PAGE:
An AMWU co-ordinated program designed to secure training and apprentices for young people ‘at risk’ has successfully placed 17 students in the last 12 months.
The program, coordinated by Rosemary Condon out of the Victorian office of the AMWU, assists troubled youth in getting apprenticeships in the automotive and building and construction industries.
Ms Condon, who is experienced in helping marginalised young people get access to training, said while it was a battle getting young people placed, the success of the program was encouraging.
“I deal with people who are homeless, people with a history of drug and alcohol abuse, disabled young people, refugees from war torn countries – people who often lack basic survival and life skills.”
AMWU National President Julius Roe who also chairs the Victorian Trades Hall Council Vocational, Employment Training (VET) Committee said Ms Condon has good connections with the job agencies and is able to get young people to first base.
“The target of the program is to get 15 young people into a position and keep them there for 16 weeks.
“These young people need a lot of help and mentoring which Rosemary is able to give them.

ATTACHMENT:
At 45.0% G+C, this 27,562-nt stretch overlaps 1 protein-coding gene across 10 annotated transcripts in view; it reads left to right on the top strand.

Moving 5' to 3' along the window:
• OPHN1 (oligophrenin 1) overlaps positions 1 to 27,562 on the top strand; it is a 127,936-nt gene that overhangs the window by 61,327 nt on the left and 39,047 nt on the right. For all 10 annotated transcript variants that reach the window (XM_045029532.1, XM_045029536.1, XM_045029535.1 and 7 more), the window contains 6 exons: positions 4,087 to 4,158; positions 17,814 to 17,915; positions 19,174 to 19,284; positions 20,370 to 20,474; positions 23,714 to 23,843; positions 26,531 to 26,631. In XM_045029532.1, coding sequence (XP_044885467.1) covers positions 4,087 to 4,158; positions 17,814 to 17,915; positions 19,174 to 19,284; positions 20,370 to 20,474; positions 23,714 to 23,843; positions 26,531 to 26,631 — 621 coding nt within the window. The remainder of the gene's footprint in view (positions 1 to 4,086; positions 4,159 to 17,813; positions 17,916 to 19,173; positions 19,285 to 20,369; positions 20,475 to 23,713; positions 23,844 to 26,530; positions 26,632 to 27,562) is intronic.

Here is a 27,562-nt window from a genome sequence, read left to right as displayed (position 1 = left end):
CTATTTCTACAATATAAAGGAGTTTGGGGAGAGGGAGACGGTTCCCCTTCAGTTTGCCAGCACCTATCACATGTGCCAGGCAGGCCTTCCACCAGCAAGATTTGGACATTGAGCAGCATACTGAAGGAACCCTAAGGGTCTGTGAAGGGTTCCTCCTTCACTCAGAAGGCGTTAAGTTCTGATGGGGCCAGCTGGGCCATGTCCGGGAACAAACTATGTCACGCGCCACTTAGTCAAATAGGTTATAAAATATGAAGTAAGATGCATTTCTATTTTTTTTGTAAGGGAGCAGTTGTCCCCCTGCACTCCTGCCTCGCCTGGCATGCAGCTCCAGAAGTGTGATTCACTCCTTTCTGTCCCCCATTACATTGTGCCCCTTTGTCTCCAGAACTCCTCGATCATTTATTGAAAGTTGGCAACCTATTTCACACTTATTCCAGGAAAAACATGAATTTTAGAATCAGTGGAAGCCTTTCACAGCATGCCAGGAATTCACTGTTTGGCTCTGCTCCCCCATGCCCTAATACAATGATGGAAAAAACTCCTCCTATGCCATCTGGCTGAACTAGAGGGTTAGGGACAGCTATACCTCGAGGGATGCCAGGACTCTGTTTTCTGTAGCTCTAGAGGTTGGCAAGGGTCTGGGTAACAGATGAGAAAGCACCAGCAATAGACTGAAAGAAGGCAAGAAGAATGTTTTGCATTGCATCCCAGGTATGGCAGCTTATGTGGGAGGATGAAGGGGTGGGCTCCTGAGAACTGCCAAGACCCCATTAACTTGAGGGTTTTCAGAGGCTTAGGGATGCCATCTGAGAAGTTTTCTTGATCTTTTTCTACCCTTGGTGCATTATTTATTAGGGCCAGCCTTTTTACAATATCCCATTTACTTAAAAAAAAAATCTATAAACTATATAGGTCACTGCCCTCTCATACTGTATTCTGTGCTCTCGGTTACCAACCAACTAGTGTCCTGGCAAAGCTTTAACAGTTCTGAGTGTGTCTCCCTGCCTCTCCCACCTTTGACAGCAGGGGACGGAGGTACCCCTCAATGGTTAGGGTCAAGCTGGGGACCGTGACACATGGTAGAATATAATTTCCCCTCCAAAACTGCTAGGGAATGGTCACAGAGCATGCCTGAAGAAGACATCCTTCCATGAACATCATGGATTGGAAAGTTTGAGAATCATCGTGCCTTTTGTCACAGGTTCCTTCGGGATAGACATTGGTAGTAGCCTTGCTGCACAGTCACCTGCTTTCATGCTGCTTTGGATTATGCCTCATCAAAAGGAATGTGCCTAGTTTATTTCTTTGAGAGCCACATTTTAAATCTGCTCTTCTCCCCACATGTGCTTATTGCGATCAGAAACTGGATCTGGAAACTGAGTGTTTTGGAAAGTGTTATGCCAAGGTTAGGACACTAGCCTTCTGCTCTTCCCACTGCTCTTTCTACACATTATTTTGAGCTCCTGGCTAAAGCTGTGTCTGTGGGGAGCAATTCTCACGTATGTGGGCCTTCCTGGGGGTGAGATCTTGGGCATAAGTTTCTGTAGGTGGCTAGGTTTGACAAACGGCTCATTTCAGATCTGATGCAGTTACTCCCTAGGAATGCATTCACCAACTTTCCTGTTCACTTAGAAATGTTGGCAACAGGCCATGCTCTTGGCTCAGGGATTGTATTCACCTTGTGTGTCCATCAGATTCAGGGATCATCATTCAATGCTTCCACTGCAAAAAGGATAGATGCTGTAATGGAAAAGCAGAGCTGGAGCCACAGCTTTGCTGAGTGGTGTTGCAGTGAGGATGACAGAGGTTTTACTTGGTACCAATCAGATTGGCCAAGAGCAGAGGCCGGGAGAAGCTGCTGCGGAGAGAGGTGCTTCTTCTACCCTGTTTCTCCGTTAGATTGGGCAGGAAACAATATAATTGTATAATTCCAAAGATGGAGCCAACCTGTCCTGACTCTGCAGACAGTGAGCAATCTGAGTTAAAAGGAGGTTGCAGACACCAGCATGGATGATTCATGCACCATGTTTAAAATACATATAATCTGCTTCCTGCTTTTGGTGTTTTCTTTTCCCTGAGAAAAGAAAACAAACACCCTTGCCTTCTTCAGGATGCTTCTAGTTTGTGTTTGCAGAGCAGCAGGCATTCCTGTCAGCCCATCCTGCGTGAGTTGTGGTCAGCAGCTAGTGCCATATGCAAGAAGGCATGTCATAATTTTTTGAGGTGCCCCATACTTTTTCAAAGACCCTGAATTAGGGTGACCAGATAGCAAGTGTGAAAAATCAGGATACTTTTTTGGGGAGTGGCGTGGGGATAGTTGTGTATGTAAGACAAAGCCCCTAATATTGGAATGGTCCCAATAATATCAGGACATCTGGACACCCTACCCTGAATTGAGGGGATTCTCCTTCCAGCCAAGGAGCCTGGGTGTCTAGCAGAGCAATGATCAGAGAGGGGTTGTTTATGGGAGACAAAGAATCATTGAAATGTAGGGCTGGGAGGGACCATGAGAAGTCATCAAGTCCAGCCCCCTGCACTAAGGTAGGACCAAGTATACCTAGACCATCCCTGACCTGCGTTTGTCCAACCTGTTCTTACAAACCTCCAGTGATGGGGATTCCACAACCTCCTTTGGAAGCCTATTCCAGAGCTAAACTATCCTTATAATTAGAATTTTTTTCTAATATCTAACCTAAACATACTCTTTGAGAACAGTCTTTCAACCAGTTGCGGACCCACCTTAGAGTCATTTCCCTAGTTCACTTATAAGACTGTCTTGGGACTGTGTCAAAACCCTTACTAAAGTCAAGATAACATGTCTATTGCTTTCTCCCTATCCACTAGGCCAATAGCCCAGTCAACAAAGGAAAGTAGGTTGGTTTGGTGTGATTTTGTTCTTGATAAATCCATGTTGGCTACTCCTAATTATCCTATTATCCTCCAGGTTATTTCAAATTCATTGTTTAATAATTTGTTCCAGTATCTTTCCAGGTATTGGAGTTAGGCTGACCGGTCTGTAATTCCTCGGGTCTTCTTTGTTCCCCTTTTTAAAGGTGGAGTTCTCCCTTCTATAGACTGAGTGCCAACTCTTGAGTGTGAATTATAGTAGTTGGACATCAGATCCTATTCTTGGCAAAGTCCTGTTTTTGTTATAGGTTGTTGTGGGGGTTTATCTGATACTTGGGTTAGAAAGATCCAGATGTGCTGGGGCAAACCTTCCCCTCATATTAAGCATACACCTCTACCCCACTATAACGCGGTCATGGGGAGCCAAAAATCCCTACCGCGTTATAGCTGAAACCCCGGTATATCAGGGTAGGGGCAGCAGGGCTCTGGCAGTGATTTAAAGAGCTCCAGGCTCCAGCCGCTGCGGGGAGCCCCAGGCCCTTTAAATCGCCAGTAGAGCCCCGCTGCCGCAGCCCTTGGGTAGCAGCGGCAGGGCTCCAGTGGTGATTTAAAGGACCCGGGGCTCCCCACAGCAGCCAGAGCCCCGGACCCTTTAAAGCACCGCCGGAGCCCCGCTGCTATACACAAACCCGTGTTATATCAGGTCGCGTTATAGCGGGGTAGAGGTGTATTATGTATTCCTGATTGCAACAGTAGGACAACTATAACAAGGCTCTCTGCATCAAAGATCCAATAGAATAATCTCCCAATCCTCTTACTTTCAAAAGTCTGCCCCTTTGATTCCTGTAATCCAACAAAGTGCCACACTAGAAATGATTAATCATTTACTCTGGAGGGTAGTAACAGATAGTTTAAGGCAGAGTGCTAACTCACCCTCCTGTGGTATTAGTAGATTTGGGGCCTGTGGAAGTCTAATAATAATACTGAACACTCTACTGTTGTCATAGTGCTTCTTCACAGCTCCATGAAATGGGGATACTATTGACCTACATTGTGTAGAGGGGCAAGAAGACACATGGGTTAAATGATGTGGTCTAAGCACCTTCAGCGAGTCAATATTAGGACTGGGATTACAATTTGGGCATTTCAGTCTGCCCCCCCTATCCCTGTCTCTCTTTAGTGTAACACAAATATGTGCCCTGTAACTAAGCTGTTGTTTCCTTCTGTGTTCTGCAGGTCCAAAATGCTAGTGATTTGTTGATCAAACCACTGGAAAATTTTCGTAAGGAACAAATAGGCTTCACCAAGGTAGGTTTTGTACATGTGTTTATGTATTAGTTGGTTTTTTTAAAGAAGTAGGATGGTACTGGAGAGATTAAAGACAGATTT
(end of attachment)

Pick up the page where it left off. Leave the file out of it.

“Most of the 17 successfully placed people have exceeded their 16 weeks and are still going.”
Ms Condon works closely with Kangan Batman TAFE and Holmesglen TAFE, institutions which deliver Youth Employment Programs.
She says that once they complete their 16 weeks and they decide they would like to do an apprenticeship in their chosen field, she matches them with an employer who is willing to give them a go.
Sixteen-year-old Aaron Pollard has commenced a bricklaying apprenticeship as a result of participating in this program.
“I was able to get a look at the different trades and I decided on bricklaying in the end and Rosemary helped me get an apprenticeship.
“I’d recommend this program for anyone who thinks school is not for them or is looking for good employment prospects. It taught me a lot.”